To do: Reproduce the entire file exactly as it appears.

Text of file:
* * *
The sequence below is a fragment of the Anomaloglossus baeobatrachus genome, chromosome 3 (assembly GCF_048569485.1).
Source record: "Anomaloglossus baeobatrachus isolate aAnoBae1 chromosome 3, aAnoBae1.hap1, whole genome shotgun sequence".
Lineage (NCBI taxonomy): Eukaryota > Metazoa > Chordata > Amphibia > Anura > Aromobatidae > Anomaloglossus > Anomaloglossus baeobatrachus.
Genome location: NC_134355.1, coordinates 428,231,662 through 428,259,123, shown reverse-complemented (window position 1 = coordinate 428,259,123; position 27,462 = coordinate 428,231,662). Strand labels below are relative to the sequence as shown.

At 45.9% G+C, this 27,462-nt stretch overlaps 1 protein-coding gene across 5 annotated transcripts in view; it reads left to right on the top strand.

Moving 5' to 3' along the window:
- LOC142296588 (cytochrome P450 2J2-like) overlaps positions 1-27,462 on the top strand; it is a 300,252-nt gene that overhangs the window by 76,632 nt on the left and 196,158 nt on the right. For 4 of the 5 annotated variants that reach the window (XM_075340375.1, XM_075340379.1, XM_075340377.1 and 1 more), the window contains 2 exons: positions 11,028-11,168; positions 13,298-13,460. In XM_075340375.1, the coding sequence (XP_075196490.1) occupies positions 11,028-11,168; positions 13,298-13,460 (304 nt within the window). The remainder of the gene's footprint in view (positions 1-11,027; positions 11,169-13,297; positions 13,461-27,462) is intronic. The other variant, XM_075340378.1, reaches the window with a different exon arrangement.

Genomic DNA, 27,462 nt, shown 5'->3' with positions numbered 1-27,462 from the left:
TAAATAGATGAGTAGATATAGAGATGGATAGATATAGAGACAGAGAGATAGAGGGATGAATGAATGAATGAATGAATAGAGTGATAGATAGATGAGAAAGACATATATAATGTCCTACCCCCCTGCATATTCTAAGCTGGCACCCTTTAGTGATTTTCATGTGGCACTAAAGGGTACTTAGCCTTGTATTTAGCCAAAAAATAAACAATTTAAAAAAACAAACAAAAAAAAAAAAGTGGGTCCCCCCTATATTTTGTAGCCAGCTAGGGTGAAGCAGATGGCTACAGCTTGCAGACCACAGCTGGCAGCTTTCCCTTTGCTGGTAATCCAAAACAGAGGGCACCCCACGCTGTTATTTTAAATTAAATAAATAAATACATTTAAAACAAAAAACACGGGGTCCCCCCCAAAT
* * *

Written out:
The sequence below is a fragment of the Anomaloglossus baeobatrachus genome, chromosome 3 (assembly GCF_048569485.1).
Source record: "Anomaloglossus baeobatrachus isolate aAnoBae1 chromosome 3, aAnoBae1.hap1, whole genome shotgun sequence".
Lineage (NCBI taxonomy): Eukaryota > Metazoa > Chordata > Amphibia > Anura > Aromobatidae > Anomaloglossus > Anomaloglossus baeobatrachus.
Genome location: NC_134355.1, coordinates 428,231,662 through 428,259,123, shown reverse-complemented (window position 1 = coordinate 428,259,123; position 27,462 = coordinate 428,231,662). Strand labels below are relative to the sequence as shown.

At 45.9% G+C, this 27,462-nt stretch overlaps 1 protein-coding gene across 5 annotated transcripts in view; it reads left to right on the top strand.

Moving 5' to 3' along the window:
- LOC142296588 (cytochrome P450 2J2-like) overlaps positions 1-27,462 on the top strand; it is a 300,252-nt gene that overhangs the window by 76,632 nt on the left and 196,158 nt on the right. For 4 of the 5 annotated variants that reach the window (XM_075340375.1, XM_075340379.1, XM_075340377.1 and 1 more), the window contains 2 exons: positions 11,028-11,168; positions 13,298-13,460. In XM_075340375.1, the coding sequence (XP_075196490.1) occupies positions 11,028-11,168; positions 13,298-13,460 (304 nt within the window). The remainder of the gene's footprint in view (positions 1-11,027; positions 11,169-13,297; positions 13,461-27,462) is intronic. The other variant, XM_075340378.1, reaches the window with a different exon arrangement.

Genomic DNA, 27,462 nt, shown 5'->3' with positions numbered 1-27,462 from the left:
TAAATAGATGAGTAGATATAGAGATGGATAGATATAGAGACAGAGAGATAGAGGGATGAATGAATGAATGAATGAATAGAGTGATAGATAGATGAGAAAGACATATATAATGTCCTACCCCCCTGCATATTCTAAGCTGGCACCCTTTAGTGATTTTCATGTGGCACTAAAGGGTACTTAGCCTTGTATTTAGCCAAAAAATAAACAATTTAAAAAAACAAACAAAAAAAAAAAAGTGGGTCCCCCCTATATTTTGTAGCCAGCTAGGGTGAAGCAGATGGCTACAGCTTGCAGACCACAGCTGGCAGCTTTCCCTTTGCTGGTAATCCAAAACAGAGGGCACCCCACGCTGTTATTTTAAATTAAATAAATAAATACATTTAAAACAAAAAACACGGGGTCCCCCCCAAAT